Concearning the DVD disc itself an international standard for DVD really
This standard is:
- region code 0
- Dolby Digital sound encoding (also called AC-3)
A disc encoded in this way can be played back in all PAL countries
nearly without any problems, as far as I know. All DVD players sold in
these countries, i.e. Europe, are equipped with PAL and some sort of
NTSC play back.
Most PAL TV-sets or monitors can be used without any problems because
output of the picture of an NTSC disc with these PAL players is adapted
to PAL standard either by "NTSC 4,43" (color signal is 4.43 Mhz as used
with PAL standard) or by so called "PAL 60" (picture repetion frequency
is 60 Hz and vertical resolution is 525 lines as used with NTSC
standard, but color signal is 4.43 Mhz as used with PAL standard) - by
the way nearly all VHS video players sold in Europe are equipped in the
same way (only for play back!).
That is why we can buy DVD (and VHS video cassettes) from the North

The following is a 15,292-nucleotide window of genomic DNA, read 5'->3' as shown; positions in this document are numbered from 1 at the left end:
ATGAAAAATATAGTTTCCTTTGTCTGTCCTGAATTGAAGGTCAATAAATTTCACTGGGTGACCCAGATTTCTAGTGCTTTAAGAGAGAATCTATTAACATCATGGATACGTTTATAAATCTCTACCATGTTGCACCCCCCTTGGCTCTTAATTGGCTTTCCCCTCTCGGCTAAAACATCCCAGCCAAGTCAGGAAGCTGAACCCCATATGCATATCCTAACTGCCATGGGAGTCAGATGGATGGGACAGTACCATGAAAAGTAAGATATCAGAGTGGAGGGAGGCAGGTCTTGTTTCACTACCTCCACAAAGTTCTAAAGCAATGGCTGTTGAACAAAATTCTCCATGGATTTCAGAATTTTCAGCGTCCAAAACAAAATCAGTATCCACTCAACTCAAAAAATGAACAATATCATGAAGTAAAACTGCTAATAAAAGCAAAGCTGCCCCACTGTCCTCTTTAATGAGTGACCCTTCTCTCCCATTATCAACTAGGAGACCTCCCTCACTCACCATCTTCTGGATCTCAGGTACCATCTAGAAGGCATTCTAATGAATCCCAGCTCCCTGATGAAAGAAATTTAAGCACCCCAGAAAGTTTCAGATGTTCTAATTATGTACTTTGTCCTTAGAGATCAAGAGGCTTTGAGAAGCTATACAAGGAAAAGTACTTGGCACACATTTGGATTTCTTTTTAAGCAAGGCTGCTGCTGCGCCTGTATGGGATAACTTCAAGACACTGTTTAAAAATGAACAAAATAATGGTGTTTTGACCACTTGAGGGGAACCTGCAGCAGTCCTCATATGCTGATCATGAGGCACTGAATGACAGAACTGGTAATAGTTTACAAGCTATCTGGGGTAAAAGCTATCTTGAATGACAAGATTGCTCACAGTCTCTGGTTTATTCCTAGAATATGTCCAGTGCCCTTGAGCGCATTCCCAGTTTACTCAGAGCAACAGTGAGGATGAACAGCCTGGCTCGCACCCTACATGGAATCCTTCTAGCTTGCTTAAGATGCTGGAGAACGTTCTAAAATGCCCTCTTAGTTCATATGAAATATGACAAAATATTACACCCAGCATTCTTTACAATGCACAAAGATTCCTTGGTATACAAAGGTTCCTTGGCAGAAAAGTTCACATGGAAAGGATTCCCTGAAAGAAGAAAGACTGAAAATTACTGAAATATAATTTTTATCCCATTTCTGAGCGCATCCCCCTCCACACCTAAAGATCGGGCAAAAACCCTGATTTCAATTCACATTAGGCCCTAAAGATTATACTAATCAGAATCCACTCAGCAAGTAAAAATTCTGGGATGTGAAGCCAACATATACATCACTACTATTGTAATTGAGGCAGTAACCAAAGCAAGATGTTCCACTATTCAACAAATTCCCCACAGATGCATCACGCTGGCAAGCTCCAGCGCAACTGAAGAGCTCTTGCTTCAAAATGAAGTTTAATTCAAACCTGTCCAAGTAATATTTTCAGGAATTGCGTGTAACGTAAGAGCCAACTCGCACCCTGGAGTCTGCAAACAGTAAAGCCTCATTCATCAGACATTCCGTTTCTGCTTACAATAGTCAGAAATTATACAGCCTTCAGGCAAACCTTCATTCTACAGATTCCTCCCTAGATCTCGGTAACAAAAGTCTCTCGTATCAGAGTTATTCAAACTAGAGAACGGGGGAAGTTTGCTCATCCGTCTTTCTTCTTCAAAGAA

American market for our library here in Berlin without any problems as
far as they are region coded 0. Most of our patrons can use these discs
in their DVD players.
European publishers of DVD that aim to the international market
(especially the smaller ones) usually encode their discs in NTSC with
region code 0. These discs are sold in Europe, too.
With kind regards
Zentral- und Landesbibliothek Berlin
Val Gangwer schrieb:
> I had an interesting question this morning, and I gave what I thought
> was the correct information, but I would like confirmation from the
> gurus on the list. The question was whether DVDs, in addition to having
> region codes (1 for USA/Canada, etc.) also had the problems with PAL vs.
> NTSC going from say, a regionless DVD player to a PAL TV in northern
> Europe. I said that, yes, all these things would have to be overcome to
> play a US disc successfully in Europe. Was I right?
> Thanks for any advice.
> Val Gangwer
> Director of Audio Visual Services
> Mary Baldwin College
> Videolib mailing list
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